Community Events: The Good Government Initiative at the University of Miami Invites you to A Community Conversation & Luncheon – Obamacare – What’s Next? – Tuesday, February 26, 2013 11:30 a.m. – Downtown Bay Forum luncheon – Chef’s Harvest Dinner

Editorials: Robo ballot request story in Herald strikes at heart of Democracy, further investigation must be done — Check out the past national story in the Tribune papers:  Paperwork Tiger By Maya Bell, Miami Bureau, Orlando Sun-Sentinel January 20, 2003 >>> And a 2004 UNC Chapel Hill study of the Southeast United States 15 states media outlet study where the Watchdog Report is listed as writing a “influential” column in Florida with over 100,000 readers:

Letters: Correction letter on MBCHC story and Ryan White funding in WDR last week – Physician on child abuse and its lasting affects

Sponsors: Publisher’s mission statement & Subscription information is at the bottom of this issue — Scroll down for all the headline stories text

>>> Just because you do not take an interest in politics does not mean politics will not take an interest in you. –Pericles (430 B.C.)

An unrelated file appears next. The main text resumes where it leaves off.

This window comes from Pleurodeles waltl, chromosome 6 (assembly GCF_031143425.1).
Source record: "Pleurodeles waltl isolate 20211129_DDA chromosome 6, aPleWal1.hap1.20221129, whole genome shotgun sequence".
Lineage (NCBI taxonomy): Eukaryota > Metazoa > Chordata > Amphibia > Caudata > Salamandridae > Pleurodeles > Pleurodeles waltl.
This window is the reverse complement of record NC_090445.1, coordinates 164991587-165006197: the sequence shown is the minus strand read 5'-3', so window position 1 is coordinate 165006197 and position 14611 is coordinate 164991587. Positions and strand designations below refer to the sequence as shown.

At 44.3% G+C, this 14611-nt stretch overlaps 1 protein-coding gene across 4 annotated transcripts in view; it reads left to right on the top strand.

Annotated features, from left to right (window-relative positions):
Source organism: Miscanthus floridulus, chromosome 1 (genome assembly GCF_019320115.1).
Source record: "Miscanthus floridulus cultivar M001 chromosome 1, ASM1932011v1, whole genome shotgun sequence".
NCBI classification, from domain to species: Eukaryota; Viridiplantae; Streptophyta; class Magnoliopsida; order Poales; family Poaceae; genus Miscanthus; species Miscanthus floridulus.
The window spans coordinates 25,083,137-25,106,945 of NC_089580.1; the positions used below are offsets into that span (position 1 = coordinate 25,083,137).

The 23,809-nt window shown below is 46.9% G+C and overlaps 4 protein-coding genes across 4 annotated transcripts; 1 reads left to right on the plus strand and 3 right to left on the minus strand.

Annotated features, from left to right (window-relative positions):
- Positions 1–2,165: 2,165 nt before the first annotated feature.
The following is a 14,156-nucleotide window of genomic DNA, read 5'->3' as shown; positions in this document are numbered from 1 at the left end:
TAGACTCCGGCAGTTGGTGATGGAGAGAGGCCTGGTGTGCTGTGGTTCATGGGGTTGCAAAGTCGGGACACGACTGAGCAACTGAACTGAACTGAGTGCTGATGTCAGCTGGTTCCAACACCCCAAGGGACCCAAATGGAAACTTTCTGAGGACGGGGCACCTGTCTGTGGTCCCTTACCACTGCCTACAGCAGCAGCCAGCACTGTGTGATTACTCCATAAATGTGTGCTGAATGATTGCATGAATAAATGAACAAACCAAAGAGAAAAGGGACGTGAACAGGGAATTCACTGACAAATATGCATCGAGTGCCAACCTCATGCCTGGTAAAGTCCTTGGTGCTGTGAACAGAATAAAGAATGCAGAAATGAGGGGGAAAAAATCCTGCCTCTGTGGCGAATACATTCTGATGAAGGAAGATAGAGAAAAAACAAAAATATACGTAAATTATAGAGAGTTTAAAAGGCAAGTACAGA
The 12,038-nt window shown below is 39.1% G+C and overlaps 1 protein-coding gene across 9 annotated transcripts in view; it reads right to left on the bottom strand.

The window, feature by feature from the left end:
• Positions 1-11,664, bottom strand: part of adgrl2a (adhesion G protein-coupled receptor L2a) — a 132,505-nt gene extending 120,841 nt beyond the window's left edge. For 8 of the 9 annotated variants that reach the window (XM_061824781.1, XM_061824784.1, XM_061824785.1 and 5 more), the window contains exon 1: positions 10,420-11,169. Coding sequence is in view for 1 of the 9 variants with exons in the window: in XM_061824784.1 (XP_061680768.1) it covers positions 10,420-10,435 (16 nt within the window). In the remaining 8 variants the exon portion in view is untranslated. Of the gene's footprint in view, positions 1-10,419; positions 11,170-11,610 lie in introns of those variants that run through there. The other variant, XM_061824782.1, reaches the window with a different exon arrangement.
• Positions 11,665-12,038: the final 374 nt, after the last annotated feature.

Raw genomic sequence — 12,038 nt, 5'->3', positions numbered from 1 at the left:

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>>> The Watchdog Report publisher would like to thank the John S. and James L. Knight Foundation for funding by the Knight Foundation with technical support from the Knight Center for International Media within the University of Miami’s School of Communication to maintain my webpage. The Watchdog Report webpage is free, has no ads, pops-up and is just the news in a mainstream reporting manner.

>>> Red Alert: If you think it is important to have an alternative mainstream news service, I hope you will consider becoming a financial supporter for I do have to live and pay my rent. I also want to thank again all those people and organizations that have supported me and I have been honored by that trust and support of my efforts over the past almost 14 years trying to keep the community, state, nation and world informed of the political and governmental happenings in South Florida.